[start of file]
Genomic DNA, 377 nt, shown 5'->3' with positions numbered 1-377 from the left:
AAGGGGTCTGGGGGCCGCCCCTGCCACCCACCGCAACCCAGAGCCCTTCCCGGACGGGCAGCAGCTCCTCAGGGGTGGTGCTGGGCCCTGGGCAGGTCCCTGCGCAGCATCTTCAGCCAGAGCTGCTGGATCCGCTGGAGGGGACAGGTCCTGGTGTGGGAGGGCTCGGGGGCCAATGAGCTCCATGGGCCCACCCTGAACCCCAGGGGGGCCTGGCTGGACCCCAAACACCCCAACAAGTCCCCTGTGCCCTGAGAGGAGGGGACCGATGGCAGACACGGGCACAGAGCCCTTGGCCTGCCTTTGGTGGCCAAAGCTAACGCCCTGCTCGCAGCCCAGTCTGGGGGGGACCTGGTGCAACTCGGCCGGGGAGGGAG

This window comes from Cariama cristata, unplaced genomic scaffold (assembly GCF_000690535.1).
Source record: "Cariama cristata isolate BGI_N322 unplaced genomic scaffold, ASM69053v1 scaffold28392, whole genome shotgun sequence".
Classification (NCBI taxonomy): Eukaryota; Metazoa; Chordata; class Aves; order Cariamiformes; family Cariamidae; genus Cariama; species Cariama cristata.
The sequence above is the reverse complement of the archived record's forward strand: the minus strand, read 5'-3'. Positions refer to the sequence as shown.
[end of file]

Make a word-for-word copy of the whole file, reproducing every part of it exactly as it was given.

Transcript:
Genomic DNA, 377 nt, shown 5'->3' with positions numbered 1-377 from the left:
AAGGGGTCTGGGGGCCGCCCCTGCCACCCACCGCAACCCAGAGCCCTTCCCGGACGGGCAGCAGCTCCTCAGGGGTGGTGCTGGGCCCTGGGCAGGTCCCTGCGCAGCATCTTCAGCCAGAGCTGCTGGATCCGCTGGAGGGGACAGGTCCTGGTGTGGGAGGGCTCGGGGGCCAATGAGCTCCATGGGCCCACCCTGAACCCCAGGGGGGCCTGGCTGGACCCCAAACACCCCAACAAGTCCCCTGTGCCCTGAGAGGAGGGGACCGATGGCAGACACGGGCACAGAGCCCTTGGCCTGCCTTTGGTGGCCAAAGCTAACGCCCTGCTCGCAGCCCAGTCTGGGGGGGACCTGGTGCAACTCGGCCGGGGAGGGAG

This window comes from Cariama cristata, unplaced genomic scaffold (assembly GCF_000690535.1).
Source record: "Cariama cristata isolate BGI_N322 unplaced genomic scaffold, ASM69053v1 scaffold28392, whole genome shotgun sequence".
Classification (NCBI taxonomy): Eukaryota; Metazoa; Chordata; class Aves; order Cariamiformes; family Cariamidae; genus Cariama; species Cariama cristata.
The sequence above is the reverse complement of the archived record's forward strand: the minus strand, read 5'-3'. Positions refer to the sequence as shown.